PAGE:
Monday, January 21, 2019

Remixed Election Signs, Towering Views, Reproduction and a ‘Deranged’ 1972 Happening Explored in Four New Southwest School of Art Exhibitions

Posted By on Mon, Jan 21, 2019 at 3:26 PM

click to enlarge “Signs of Life” - COURTESY OF THE SOUTHWEST SCHOOL OF ART
  • Courtesy of the Southwest School of Art
  • “Signs of Life”
The tallest building in the United Kingdom, a highly controversial 1972 exposition, remixed election signs and the concept of “pictorial reproduction” are among the unrelated subjects up for consideration in four new shows opening this week at the Southwest School of Art.

Curated by David Platzker and circulated by the New York-based nonprofit Independent Curators International (ICI), “Harald Szeeman: Documenta 5” is something of a time capsule, as it brings together publications, critical reviews and other materials associated with the fifth edition of Documenta, a massive art exhibition organized every five years in the German city of Kassel.

Under the direction of curator Harald Szeemann and officially titled “Questioning Reality – Pictorial Worlds Today,” that 100-day-long happening of 1972 questioned the confines of contemporary art, jarring viewers with provocative displays in which “‘individual mythologies’ were juxtaposed with ‘parallel visual worlds’: worlds of piety, political propaganda, trivial realism (kitsch), advertising and product aesthetics, and the ‘art of the mentally ill.’” And that’s not to mention a particularly “nightmarish depiction of racist lynch-mob justice in the United States.” As ICI recounts, Documenta 5 “was criticized in 1972 as being ‘bizarre … vulgar … sadistic’ by art critic and essayist Hilton Kramer and ‘monstrous … overtly deranged’ by art historian and art critic Barbara Rose [but] resonates today as one of the most important exhibitions in history.”
click to enlarge “Harald Szeeman: Documenta 5” - COURTESY OF THE SOUTHWEST SCHOOL OF ART
  • Courtesy of the Southwest School of Art
  • “Harald Szeeman: Documenta 5”
An Austin-based photographer whose work deals with outmoded technology, abandoned spaces and cultural artifacts, Adam Schreiber is perhaps best recognized on a local level as the 2010 Artpace resident who parked a DeLorean DMC-12 in the middle of his gallery/studio space, using it as a centerpiece for his International Artist-in-Residence exhibition “Diminishing Return.” Schreiber returns to San Antonio this week to unveil “Copywork,” a solo show “inspired by the labor of careful looking, the labor of position, and the making of reproduction as an experience of unseeing.”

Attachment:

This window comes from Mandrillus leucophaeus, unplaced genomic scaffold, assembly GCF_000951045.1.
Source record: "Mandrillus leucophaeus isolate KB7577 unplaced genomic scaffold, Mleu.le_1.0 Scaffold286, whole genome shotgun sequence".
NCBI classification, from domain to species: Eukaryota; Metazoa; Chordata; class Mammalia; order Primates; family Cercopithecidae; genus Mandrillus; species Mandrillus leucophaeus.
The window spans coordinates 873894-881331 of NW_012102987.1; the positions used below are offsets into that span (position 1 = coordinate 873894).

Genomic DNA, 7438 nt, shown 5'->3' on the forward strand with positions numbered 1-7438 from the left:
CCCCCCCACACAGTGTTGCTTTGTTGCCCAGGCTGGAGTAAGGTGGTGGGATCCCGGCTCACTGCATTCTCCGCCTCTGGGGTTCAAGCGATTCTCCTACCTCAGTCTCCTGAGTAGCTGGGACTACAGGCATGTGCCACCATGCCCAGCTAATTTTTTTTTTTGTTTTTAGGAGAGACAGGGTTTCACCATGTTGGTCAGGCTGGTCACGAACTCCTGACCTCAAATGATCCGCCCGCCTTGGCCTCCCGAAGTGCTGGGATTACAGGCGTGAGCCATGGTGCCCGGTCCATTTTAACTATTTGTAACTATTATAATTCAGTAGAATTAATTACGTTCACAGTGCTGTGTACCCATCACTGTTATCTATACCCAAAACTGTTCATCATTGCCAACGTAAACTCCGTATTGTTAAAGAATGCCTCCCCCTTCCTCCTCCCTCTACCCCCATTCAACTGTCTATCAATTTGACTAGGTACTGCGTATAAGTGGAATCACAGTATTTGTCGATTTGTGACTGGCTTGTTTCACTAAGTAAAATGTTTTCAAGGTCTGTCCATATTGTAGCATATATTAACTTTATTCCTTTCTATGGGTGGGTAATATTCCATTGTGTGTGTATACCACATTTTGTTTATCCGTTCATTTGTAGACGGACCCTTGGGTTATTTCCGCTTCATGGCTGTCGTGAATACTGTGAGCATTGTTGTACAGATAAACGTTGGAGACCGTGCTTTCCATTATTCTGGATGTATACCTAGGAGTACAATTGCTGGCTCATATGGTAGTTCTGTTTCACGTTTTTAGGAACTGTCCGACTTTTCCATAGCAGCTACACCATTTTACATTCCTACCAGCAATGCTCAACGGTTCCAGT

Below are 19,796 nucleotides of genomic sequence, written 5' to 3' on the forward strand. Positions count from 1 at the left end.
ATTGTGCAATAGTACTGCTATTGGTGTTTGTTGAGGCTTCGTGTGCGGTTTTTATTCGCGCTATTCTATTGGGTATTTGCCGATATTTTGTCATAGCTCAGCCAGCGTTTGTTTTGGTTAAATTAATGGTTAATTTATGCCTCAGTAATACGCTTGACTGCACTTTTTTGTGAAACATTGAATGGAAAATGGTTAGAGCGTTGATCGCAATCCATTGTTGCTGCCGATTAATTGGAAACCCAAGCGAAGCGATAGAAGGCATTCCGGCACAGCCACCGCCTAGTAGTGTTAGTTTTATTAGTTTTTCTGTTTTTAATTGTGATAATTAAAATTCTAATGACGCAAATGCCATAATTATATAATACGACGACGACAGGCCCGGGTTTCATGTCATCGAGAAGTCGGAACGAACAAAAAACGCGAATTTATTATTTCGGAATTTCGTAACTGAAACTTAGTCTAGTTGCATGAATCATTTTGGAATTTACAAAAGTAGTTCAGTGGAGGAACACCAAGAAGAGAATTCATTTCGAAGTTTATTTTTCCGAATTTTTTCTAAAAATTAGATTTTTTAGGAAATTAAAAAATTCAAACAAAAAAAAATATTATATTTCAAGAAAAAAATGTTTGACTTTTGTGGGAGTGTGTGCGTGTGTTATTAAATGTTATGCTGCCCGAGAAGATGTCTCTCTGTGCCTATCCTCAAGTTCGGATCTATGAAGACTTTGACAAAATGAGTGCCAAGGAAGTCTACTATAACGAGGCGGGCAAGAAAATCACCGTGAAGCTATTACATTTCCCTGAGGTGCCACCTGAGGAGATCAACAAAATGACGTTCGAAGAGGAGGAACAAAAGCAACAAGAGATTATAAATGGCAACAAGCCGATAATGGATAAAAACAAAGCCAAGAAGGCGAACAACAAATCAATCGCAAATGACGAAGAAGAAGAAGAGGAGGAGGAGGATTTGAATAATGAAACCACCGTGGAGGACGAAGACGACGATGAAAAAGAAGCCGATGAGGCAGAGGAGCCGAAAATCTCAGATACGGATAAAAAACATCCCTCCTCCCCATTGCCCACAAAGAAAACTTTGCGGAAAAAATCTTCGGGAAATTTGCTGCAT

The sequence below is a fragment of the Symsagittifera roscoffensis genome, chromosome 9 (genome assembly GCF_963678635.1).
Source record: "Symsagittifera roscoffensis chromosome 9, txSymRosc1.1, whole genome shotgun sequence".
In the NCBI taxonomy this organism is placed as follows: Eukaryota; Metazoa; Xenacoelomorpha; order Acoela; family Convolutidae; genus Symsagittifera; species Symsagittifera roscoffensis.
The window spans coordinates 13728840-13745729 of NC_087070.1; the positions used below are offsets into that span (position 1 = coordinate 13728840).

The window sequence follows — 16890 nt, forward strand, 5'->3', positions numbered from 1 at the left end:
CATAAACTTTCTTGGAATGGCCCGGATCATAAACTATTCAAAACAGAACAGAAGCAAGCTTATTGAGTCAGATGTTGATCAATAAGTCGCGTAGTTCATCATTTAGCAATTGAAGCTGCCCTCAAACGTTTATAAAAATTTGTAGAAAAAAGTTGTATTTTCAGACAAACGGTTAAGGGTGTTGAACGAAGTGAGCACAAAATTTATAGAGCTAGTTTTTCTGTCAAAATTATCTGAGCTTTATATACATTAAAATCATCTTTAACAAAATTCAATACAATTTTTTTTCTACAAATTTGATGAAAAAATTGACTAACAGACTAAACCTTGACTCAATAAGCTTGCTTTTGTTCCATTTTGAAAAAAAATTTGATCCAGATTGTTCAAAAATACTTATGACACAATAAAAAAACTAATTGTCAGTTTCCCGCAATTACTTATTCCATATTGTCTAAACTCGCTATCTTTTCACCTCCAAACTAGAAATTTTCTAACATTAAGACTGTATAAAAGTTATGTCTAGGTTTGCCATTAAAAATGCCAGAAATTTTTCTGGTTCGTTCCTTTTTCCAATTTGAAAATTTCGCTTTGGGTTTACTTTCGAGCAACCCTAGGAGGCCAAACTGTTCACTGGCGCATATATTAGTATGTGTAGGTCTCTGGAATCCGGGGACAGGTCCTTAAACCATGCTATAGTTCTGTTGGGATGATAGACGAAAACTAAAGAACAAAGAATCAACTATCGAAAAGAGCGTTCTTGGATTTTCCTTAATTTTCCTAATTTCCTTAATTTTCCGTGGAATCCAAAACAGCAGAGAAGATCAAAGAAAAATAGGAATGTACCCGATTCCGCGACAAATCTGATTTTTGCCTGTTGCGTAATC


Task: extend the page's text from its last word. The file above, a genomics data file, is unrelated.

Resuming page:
click to enlarge Adan Schreiber, “Copywork” - COURTESY OF THE SOUTHWEST SCHOOL OF ART
  • Courtesy of the Southwest School of Art
  • Adan Schreiber, “Copywork”
A fellow Austinite and Artpace alum, Jessica Mallios spent the spring of 2014 in San Antonio producing “Sight Lines,” an exhibition that employed glass and photographs — including some taken from the Tower of the Americas — to tinker with abstraction, representation and the entire experience of viewing images. For her new series “The Shard,” Mallios took her camera to the observation platform of the Renzo Piano-designed London skyscraper The Shard and zoomed in on the building’s architectural details as part of her ongoing exploration of “optics, panoptical architecture, camera vision and human perception.” Her exhibition also revisits Berliner Fernsehturm, a 55-minute video she filmed in 2017 from the rotating Berlin Television Tower. 
click to enlarge Jessica Mallios, “The Shard” - COURTESY OF THE SOUTHWEST SCHOOL OF ART
  • Courtesy of the Southwest School of Art
  • Jessica Mallios, “The Shard”
An official component of DreamWeek, the group show “Signs of Life” represents a collaboration between the Southwest School’s Teen Studio Intensive and esteemed local artist (and regular Current contributor) Gary Sweeney. The project entailed students deconstructing upcycled election signs to create “ransom-style notes” delivering decidedly mixed messages. Following the opening reception, their “Signs of Life” will return to the original context in which they were found: “on fences and lawns throughout San Antonio.”

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